ANALYSIS

This case ostensibly places two issues before this Court:  (1) may a trustee execute a LPOA to a mortgage servicer that gives the servicer authority to execute additional LPOAs to subservicers;  and (2) if the answer to issue one is “yes,” then should the County Clerk record both said servicer's LPOA to the subservicer and any documents the subservicer executes according to the LPOA? We address each issue in turn.

I. May a trustee execute a LPOA to a mortgage servicer that gives the servicer authority to execute additional LPOAs to subservicers?

A power of attorney creates an agency relationship between the principal and the agent.  Ping v. Beverly Enterprises, Inc., 376 S.W.3d 581, 591 (Ky.2012) (citing Phelps v. Louisville Water Company, 103 S.W.3d 46, 50 (Ky.2003)).  This is so because “[a] power of attorney is a written, often formally acknowledged, manifestation of the principal's intent to enter into [a fiduciary relationship] with a designated agent” where the agent acts on the principal's behalf and subject to the principal's control.  Id. at 590 (alterations added).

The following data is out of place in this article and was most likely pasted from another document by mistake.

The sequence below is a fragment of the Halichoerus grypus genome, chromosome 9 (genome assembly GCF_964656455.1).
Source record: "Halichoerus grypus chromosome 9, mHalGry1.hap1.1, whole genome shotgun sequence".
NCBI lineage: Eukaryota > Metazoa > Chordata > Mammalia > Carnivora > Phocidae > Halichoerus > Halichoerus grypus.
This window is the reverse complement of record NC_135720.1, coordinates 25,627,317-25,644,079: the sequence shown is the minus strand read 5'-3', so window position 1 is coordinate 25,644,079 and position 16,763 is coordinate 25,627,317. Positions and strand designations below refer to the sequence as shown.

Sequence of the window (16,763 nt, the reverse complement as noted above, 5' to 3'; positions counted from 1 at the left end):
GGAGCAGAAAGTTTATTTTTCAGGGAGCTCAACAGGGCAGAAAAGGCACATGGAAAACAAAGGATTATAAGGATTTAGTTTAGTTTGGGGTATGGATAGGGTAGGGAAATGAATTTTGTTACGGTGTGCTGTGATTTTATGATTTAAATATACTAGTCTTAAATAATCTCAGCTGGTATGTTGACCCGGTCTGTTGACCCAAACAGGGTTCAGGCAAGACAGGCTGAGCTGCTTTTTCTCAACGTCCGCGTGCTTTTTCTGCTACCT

To determine the metes and bounds of the agency relationship, one must examine the power of attorney document's four corners.  “It has long been the agency law in Kentucky and elsewhere that the language in the power of attorney expresses the intent of the principal in regard to what authority the agent has.”  Extendicare Homes, Inc. v. Whisman, 478 S.W.3d 306, 356 (Ky.2016) (Noble, J., dissenting).  “The construction of a power of attorney is a question of law for the court.”  Ping, 376 S.W.3d at 590 (citing Wabner v. Black, 7 S.W.3d 379, 381 (Ky.1999);  Ingram v. Cates, 74 S.W.3d 783 (Ky.App.2002)).